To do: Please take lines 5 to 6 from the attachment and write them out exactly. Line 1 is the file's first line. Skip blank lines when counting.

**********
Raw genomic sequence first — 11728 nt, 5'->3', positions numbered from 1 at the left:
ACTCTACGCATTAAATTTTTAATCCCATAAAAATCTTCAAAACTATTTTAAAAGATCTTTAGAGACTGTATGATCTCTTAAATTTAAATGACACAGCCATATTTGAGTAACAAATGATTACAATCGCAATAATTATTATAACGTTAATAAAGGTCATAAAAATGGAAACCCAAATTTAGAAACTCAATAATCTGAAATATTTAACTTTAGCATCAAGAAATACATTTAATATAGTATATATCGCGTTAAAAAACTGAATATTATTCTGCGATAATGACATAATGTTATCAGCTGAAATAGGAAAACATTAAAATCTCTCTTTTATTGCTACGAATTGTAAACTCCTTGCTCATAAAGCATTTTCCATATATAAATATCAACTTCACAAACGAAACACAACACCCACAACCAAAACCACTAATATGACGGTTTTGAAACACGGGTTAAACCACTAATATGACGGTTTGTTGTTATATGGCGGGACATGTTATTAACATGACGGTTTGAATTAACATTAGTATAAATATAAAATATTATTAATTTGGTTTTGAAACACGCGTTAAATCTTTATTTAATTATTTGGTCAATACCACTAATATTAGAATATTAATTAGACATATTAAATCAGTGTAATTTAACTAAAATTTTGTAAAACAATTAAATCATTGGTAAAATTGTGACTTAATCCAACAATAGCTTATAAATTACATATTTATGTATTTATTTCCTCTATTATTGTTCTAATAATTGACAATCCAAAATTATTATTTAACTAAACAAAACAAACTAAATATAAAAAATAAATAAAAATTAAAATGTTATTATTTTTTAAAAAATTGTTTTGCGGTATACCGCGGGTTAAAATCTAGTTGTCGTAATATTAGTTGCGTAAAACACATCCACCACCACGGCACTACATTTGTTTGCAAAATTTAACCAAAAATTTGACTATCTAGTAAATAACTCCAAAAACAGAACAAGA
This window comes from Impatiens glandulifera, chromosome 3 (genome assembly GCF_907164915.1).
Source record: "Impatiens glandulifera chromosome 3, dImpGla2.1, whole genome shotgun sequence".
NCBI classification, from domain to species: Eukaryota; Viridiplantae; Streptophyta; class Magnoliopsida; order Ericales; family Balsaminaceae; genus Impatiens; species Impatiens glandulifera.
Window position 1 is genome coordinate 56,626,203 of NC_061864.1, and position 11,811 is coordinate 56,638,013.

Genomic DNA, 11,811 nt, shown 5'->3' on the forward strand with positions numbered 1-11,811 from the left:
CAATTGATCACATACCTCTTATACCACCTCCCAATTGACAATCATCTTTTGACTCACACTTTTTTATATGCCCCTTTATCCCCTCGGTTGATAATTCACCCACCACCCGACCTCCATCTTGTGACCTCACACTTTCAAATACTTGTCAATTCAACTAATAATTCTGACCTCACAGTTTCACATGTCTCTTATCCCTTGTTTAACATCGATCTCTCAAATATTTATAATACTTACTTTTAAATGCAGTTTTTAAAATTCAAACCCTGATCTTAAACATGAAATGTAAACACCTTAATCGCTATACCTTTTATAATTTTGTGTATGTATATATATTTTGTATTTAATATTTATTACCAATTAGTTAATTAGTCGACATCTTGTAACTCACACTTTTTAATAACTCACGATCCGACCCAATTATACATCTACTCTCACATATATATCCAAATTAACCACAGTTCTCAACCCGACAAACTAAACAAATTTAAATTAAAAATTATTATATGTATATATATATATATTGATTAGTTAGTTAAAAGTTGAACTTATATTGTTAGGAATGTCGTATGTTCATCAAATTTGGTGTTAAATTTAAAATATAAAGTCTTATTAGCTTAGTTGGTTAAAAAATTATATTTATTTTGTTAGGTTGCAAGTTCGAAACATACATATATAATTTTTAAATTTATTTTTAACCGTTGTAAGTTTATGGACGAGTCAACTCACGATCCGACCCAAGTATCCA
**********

NCBI classification, from domain to species: Eukaryota; Viridiplantae; Streptophyta; class Magnoliopsida; order Ericales; family Balsaminaceae; genus Impatiens; species Impatiens glandulifera.
Window position 1 is genome coordinate 56,626,203 of NC_061864.1, and position 11,811 is coordinate 56,638,013.